Intermittent Fasting Side Effects

Medically Reviewed by Dr. Aman Priya Khanna
Written by Kirti V, last updated on 15 December 2023| min read
 Intermittent Fasting Side Effects

Quick Summary

  • Intermittent fasting is a new trend gaining popularity due to its health benefits.
  • Intermittent fasting side effects, while manageable, can vary from person to person and depend on their fasting routine.
  • Understanding these effects enables you to make informed decisions to ensure a successful intermittent fasting journey.

Intermittent fasting is a new trend gaining popularity due to its health benefits. But not without certain side effects! Intermittent fasting side effects, while manageable, can vary from person to person and depend on their fasting routine. Understanding these effects enables you to make informed decisions to ensure a successful intermittent fasting journey.

So, what are these side effects? Is intermittent fasting the right choice for everyone? The following blog discusses the side effects of fasting and whether it is suitable for you. It also discusses some alternatives to intermittent fasting that offer health benefits without the need to fast. Let’s delve deeper.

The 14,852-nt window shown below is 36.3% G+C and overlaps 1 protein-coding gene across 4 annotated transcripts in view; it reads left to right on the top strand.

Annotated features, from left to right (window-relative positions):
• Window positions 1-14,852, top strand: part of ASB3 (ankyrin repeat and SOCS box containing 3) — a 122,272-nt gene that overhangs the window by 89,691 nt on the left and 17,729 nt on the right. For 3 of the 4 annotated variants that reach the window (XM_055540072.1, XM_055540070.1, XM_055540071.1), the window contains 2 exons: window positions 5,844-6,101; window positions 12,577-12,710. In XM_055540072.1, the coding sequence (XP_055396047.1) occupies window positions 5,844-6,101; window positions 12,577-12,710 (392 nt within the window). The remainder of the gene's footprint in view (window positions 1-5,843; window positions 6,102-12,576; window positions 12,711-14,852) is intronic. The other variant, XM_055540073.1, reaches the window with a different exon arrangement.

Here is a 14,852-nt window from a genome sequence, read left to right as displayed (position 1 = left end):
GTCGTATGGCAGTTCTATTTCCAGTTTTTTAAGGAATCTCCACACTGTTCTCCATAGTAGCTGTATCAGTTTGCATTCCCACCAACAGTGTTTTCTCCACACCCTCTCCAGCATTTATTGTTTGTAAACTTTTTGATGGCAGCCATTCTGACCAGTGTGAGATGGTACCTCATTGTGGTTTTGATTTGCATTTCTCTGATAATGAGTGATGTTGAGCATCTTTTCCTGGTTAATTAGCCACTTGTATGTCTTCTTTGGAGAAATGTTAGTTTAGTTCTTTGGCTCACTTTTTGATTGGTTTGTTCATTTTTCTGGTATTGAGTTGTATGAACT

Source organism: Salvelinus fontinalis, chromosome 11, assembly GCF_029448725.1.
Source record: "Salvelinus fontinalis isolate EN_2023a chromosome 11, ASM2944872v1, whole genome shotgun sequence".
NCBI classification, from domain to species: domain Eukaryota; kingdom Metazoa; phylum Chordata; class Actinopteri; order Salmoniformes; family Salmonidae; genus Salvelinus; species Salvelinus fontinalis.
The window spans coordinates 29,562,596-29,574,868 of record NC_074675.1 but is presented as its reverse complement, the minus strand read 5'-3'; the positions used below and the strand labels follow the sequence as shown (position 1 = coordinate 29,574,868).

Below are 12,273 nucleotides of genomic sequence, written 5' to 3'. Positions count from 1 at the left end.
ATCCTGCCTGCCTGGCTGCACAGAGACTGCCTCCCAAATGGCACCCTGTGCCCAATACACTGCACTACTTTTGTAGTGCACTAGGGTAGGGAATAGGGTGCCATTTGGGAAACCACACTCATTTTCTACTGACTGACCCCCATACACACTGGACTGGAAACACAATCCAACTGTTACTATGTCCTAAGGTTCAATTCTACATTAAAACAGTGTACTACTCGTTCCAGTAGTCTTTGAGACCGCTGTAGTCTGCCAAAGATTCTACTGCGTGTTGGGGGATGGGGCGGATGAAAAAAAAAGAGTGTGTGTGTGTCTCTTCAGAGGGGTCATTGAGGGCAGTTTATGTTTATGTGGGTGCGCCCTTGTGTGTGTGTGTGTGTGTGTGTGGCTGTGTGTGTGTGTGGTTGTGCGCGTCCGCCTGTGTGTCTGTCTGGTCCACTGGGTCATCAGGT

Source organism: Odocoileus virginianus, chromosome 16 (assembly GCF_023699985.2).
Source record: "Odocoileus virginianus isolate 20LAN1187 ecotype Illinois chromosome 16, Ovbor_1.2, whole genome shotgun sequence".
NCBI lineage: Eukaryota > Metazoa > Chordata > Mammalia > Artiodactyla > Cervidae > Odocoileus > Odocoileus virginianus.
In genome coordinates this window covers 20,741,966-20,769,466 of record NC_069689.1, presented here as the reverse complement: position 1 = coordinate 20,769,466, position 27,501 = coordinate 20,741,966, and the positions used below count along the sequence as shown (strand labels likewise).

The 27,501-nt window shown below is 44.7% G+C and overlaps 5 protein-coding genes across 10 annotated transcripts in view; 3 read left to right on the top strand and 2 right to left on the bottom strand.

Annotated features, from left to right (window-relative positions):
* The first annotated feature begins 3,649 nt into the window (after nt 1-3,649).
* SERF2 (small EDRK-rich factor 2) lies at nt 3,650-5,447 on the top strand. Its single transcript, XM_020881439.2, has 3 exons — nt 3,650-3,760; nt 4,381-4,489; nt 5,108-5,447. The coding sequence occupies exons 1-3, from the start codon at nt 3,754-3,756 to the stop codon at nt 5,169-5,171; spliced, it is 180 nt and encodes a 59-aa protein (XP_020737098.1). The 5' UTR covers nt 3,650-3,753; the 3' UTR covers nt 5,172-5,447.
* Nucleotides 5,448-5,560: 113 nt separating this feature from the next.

What is Intermittent Fasting?

Intermittent fasting is a dietary plan that alternates between periods of fasting (not eating) and periods of eating. It does not prescribe what to eat but focuses on when to eat. The primary goal is to extend the time between your last meal of one day and your first meal of the next day. 

Intermittent fasting does not involve starving yourself. Rather, it focuses on significantly reducing calorie intake for short periods. Doing so makes your body accustomed to smaller portions and diminishes cravings for unhealthy snacks. 

There are several methods of intermittent fasting, but the most common ones include the following:

  1. Time-Restricted Method: This type of fasting restricts the eating window. It includes the following ways: 
    16/8 method (16 hours of fast with an 8-hour eating window)
    14/10 method (fasting for 14 hours and eating during a 10-hour window)
  2. Modified Fasting or the 5:2 Method: It involves eating normally for five days and significantly reducing calorie intake for two non-consecutive days a week. 
  3. Alternate Day Fasting: In this method, fasting days are alternated with regular days where food and beverages can be consumed without restrictions.
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Side Effects of Intermittent Fasting